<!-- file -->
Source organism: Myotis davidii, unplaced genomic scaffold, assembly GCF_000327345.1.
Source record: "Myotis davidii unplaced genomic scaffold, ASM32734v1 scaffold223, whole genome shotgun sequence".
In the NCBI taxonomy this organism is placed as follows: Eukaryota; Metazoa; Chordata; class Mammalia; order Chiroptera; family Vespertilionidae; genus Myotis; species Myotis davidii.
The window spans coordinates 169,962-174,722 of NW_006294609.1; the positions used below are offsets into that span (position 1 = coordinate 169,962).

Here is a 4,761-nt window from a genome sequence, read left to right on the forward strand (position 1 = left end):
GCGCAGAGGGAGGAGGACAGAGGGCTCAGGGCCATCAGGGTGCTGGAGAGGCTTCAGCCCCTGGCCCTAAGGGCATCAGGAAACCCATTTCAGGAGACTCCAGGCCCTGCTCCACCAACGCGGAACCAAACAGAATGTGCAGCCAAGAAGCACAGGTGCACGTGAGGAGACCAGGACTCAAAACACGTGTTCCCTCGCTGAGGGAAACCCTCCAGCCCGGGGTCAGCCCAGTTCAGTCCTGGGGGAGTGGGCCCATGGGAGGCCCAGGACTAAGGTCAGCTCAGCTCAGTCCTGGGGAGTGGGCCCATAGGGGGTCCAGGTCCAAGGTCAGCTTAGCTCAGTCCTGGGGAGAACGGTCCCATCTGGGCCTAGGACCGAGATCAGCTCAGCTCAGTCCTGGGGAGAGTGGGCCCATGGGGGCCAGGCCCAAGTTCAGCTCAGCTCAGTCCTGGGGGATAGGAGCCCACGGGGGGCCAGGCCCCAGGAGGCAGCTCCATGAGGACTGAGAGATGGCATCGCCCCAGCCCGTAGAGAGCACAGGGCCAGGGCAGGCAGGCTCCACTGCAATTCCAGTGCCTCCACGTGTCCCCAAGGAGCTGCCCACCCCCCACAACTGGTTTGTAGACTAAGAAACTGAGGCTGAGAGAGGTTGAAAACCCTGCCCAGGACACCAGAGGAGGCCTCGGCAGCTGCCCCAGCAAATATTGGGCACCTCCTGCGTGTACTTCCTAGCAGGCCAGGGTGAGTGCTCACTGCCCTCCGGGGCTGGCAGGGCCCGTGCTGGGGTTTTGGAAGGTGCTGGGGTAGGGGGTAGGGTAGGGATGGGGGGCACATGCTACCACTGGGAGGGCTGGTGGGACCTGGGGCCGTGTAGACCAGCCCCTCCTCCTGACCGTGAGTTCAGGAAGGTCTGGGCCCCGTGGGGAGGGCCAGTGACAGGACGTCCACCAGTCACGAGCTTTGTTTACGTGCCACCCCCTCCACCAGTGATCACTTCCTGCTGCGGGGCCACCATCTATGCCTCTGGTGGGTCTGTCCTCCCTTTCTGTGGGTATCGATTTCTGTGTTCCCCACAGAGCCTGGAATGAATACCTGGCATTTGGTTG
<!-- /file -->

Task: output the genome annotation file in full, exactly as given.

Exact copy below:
Source organism: Myotis davidii, unplaced genomic scaffold, assembly GCF_000327345.1.
Source record: "Myotis davidii unplaced genomic scaffold, ASM32734v1 scaffold223, whole genome shotgun sequence".
In the NCBI taxonomy this organism is placed as follows: Eukaryota; Metazoa; Chordata; class Mammalia; order Chiroptera; family Vespertilionidae; genus Myotis; species Myotis davidii.
The window spans coordinates 169,962-174,722 of NW_006294609.1; the positions used below are offsets into that span (position 1 = coordinate 169,962).

Here is a 4,761-nt window from a genome sequence, read left to right on the forward strand (position 1 = left end):
GCGCAGAGGGAGGAGGACAGAGGGCTCAGGGCCATCAGGGTGCTGGAGAGGCTTCAGCCCCTGGCCCTAAGGGCATCAGGAAACCCATTTCAGGAGACTCCAGGCCCTGCTCCACCAACGCGGAACCAAACAGAATGTGCAGCCAAGAAGCACAGGTGCACGTGAGGAGACCAGGACTCAAAACACGTGTTCCCTCGCTGAGGGAAACCCTCCAGCCCGGGGTCAGCCCAGTTCAGTCCTGGGGGAGTGGGCCCATGGGAGGCCCAGGACTAAGGTCAGCTCAGCTCAGTCCTGGGGAGTGGGCCCATAGGGGGTCCAGGTCCAAGGTCAGCTTAGCTCAGTCCTGGGGAGAACGGTCCCATCTGGGCCTAGGACCGAGATCAGCTCAGCTCAGTCCTGGGGAGAGTGGGCCCATGGGGGCCAGGCCCAAGTTCAGCTCAGCTCAGTCCTGGGGGATAGGAGCCCACGGGGGGCCAGGCCCCAGGAGGCAGCTCCATGAGGACTGAGAGATGGCATCGCCCCAGCCCGTAGAGAGCACAGGGCCAGGGCAGGCAGGCTCCACTGCAATTCCAGTGCCTCCACGTGTCCCCAAGGAGCTGCCCACCCCCCACAACTGGTTTGTAGACTAAGAAACTGAGGCTGAGAGAGGTTGAAAACCCTGCCCAGGACACCAGAGGAGGCCTCGGCAGCTGCCCCAGCAAATATTGGGCACCTCCTGCGTGTACTTCCTAGCAGGCCAGGGTGAGTGCTCACTGCCCTCCGGGGCTGGCAGGGCCCGTGCTGGGGTTTTGGAAGGTGCTGGGGTAGGGGGTAGGGTAGGGATGGGGGGCACATGCTACCACTGGGAGGGCTGGTGGGACCTGGGGCCGTGTAGACCAGCCCCTCCTCCTGACCGTGAGTTCAGGAAGGTCTGGGCCCCGTGGGGAGGGCCAGTGACAGGACGTCCACCAGTCACGAGCTTTGTTTACGTGCCACCCCCTCCACCAGTGATCACTTCCTGCTGCGGGGCCACCATCTATGCCTCTGGTGGGTCTGTCCTCCCTTTCTGTGGGTATCGATTTCTGTGTTCCCCACAGAGCCTGGAATGAATACCTGGCATTTGGTTG